NetSuite provides on demand ERP (enterprise resource planning) and CRM (customer relationship management) software.
The company announced Thursday a new NetFlex Applications Program, which leverages its NetFlex development platform to allow third-party vendors to tap into information in NetSuite and supply that to their applications.
The idea is to provide data and seamless interoperability between NetSuite and partner applications, according to Mini Peiris, vice president of product management at NetSuite.
San Mateo, Calif.-based NetSuite also announced Thursday that 30 partners have joined the NetFlex Applications Program and are developing both horizontal and vertical applications that integrate with NetSuite via NetFlex.
The partners focus on a variety of industries including retail, mobile, contact center, payroll services, professional services and health care, among others.
"The advantage we bring is [developers] can go beyond any functionality in Salesforce," said NetSuites Peiris. "So even with telephony, were looking at that beyond the sales force, but also billing."
Salesforce.com rolled out its AppExchange platform in September 2005.
Part of that offering—an online community where partners and developers can market their applications—includes the companys Appforce Integration platform where developers can create new applications that integrate with Salesforce.
Zach Nelson, NetSuites CEO, said a NetFlex comparison to AppExchange is a natural one, but there are subtle differences.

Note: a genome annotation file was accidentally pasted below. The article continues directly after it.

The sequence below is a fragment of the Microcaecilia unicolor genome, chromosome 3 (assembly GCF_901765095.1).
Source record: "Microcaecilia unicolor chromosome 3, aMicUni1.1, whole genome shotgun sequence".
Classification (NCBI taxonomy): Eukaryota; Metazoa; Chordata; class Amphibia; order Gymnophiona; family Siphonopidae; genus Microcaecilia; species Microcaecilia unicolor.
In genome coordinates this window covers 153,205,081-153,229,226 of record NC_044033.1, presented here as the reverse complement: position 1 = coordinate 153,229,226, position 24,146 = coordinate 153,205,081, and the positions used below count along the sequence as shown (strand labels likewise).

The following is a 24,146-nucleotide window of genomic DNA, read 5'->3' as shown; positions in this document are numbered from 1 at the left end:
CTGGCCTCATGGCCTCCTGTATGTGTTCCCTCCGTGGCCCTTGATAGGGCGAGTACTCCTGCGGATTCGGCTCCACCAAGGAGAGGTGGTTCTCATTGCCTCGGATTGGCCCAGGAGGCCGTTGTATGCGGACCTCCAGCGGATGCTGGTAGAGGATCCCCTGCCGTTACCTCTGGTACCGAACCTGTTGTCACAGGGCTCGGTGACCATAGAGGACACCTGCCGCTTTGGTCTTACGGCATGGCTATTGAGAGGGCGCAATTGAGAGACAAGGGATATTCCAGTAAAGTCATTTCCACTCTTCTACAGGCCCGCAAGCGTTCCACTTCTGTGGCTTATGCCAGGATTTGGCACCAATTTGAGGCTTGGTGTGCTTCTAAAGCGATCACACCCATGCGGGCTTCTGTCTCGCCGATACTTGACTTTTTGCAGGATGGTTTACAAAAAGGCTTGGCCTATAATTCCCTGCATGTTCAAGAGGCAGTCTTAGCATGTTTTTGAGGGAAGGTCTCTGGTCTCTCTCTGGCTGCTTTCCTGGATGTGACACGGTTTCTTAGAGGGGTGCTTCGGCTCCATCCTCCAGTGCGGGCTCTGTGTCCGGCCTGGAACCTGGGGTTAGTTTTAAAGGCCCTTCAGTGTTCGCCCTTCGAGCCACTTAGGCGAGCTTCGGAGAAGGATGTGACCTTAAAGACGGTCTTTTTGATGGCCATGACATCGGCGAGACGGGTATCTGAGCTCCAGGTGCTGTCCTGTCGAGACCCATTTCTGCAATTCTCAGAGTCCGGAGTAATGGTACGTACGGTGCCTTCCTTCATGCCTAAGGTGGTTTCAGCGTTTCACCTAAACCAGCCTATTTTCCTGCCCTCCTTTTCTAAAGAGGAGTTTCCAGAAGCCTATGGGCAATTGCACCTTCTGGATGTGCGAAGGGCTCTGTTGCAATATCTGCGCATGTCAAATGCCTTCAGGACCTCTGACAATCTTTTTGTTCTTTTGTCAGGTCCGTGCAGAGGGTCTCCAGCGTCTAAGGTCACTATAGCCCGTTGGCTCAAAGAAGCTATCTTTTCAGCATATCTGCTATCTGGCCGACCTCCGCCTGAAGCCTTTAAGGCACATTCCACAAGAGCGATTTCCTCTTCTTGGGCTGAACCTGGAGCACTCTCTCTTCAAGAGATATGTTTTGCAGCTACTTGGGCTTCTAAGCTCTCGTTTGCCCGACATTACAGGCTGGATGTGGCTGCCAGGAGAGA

"When Salesforce rolled out AppExchange, they talked about a Microsoft sort of development environment, and both NetFlex and AppExchange lend themselves to that comparison," said Nelson.
"But what people really want to do with NetFlex is extend their applications. Whats different is these are applications that are extending the NetSuite data model—were not telling people to go build a pet management module that uses our general ledger."
Rather, Nelson said, NetFlex is based on a SAP AG-type environment where users pull out NetSuites functionality and add that into new applications and new vertical markets—extending NetSuites underlying accounts payable and receivables, for example, into health care.
NetSuite has built its applications on what it calls a "One System" architecture that encompasses CRM, ERP and e-commerce capabilities.
The end result of that is users are not required to write extensions for a lot of features, including invoices, projects, billing schedules and commissions.
The architecture also enables a single point of integration for outside features, officials said.
The NetFlex platform itself is not new. The first iteration, announced last year, provided three basic functions: customization capabilities that allow users to add additional tables and support custom tables in NetSuite; a Web services platform for integration; and an XML platform that offers a more syntax-oriented protocol for integration.
With the NetFlex Applications Program, NetSuite is phasing out the XML piece of that platform and moving more to Web services that leverage SOAP (Simple Object Access Protocol) APIs to extend NetSuites functionality.
"More and more partners leverage Web services because they are more standards-based," Peiris said.
"More developers understand how to work with Web services, and leverage calls that we had in the past."